Learn more about their innovation here.
Jim Heuer [00:00:00] Hey, everybody. Before we dive into this episode of Two Librarians and A Microphone. We wanted to let the listeners know we had some microphone difficulties that resulted in static during the interview that we could not remove. Not to worry, you can still hear all of the amazing innovations as described to us by Anita Vassallo, acting director of Montgomery County Public Library in Maryland. So please, sit back and enjoy, and thank you very much for your understanding. Hi everybody, this is Jim Heuer, host of the Ingram Library Services podcast, Two Librarians and a Microphone. I'm here with librarian number two, Donna George. We're excited to come to you live from the Urban Library Council Annual Forum in Baltimore, Maryland. Ingram Library Services is a proud sponsor of the Innovation Awards that the ULC bestows upon their member libraries. Today, we have one of the top innovators, we have with us the acting director for Montgomery County, Anita Vassallo. Welcome Anita.
Anita Vassallo [00:01:18] Thank you, Jim.
Jim Heuer [00:01:19] Thank you for joining us. The Montgomery County Library has been given an Honorable Mention in the Civic and Community Engagement Category for a program you call, REAL Change, reading and educating to advance lives. Anita, can you tell us a little bit about that program and how it came to be?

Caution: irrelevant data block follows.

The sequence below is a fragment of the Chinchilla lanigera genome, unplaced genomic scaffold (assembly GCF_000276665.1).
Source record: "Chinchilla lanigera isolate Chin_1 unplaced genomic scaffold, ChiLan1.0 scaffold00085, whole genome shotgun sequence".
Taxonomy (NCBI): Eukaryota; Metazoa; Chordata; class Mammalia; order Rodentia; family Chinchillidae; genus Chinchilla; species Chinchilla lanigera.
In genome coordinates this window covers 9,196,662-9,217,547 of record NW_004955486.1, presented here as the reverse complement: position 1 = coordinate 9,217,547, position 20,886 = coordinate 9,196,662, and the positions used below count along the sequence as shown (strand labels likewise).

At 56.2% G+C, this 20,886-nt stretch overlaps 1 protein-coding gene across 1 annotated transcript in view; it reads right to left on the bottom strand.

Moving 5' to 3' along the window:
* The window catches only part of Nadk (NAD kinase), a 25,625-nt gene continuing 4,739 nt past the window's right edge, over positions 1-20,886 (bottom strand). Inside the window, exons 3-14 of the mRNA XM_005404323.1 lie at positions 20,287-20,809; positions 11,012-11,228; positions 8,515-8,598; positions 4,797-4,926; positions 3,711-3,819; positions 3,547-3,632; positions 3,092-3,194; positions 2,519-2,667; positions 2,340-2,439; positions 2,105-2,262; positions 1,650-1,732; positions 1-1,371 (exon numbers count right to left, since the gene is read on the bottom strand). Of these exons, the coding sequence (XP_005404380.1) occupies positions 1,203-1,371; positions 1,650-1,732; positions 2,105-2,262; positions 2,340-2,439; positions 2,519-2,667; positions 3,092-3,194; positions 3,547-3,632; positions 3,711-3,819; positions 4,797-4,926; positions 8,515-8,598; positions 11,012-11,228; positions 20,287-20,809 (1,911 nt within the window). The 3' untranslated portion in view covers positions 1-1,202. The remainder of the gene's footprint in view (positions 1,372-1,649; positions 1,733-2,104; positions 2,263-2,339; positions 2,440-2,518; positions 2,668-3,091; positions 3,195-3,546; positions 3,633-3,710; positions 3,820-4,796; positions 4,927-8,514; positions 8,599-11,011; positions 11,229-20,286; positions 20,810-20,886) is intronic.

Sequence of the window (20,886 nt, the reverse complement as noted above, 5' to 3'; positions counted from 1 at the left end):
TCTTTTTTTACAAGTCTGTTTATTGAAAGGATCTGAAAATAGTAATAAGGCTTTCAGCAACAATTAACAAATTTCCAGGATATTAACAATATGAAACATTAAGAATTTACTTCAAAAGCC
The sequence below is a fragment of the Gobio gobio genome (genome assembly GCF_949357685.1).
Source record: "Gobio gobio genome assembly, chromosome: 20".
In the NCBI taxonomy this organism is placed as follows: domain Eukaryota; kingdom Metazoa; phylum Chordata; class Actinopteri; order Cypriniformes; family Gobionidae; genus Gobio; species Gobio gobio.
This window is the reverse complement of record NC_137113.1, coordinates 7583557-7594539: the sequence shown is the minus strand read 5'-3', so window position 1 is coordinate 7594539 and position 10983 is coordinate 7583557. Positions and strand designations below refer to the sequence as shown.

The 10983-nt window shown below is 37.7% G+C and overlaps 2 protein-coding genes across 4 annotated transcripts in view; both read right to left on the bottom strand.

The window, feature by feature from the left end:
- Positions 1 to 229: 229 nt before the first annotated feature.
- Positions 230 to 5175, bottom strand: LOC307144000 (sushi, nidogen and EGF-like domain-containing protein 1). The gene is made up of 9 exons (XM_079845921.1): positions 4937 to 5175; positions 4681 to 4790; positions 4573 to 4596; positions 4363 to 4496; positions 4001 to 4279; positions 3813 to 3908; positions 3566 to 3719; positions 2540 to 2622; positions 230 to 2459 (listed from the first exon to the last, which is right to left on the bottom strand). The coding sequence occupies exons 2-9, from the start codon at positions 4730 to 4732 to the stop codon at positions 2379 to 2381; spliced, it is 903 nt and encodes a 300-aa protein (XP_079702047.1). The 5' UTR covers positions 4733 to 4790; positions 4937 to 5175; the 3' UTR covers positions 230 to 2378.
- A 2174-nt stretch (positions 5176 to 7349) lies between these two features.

Anita Vassallo [00:01:38] I would be happy to. Montgomery County Public Libraries are located in Maryland, outside of Washington, D.C.. The REAL program is a collaboration between the Department of Public Libraries, and the Department of Health and Human Services, both Montgomery County departments, and a program from the Jewish Council for the Aging, their Interages center. What the REAL program does is volunteers from the Jewish Interages program, who are volunteers fifty years and older, work with Montgomery County Public Libraries and the Department of Health and Human Services to provide programs at service centers. Residents who need to come in and apply for services from government agencies often face a long wait. If you have parents who have to bring their young children along with them, to sit in a waiting room, as they apply for services, small children and long waits don't really go together all that well. Volunteers from Interages read to the childre and also talk about early literacy skills with the parents. There's a health component. They teach some dental health skills. Just generally have a good time. The Jewish Council for the Aging is able to provide some materials for the children to take home with them in the way of books. Now, the staff members from the public libraries are our outreach team members. We have four people who form our outreach team. They go out to the HHS office when the volunteers are there. We have collections that we place in these offices which are appropriate library materials.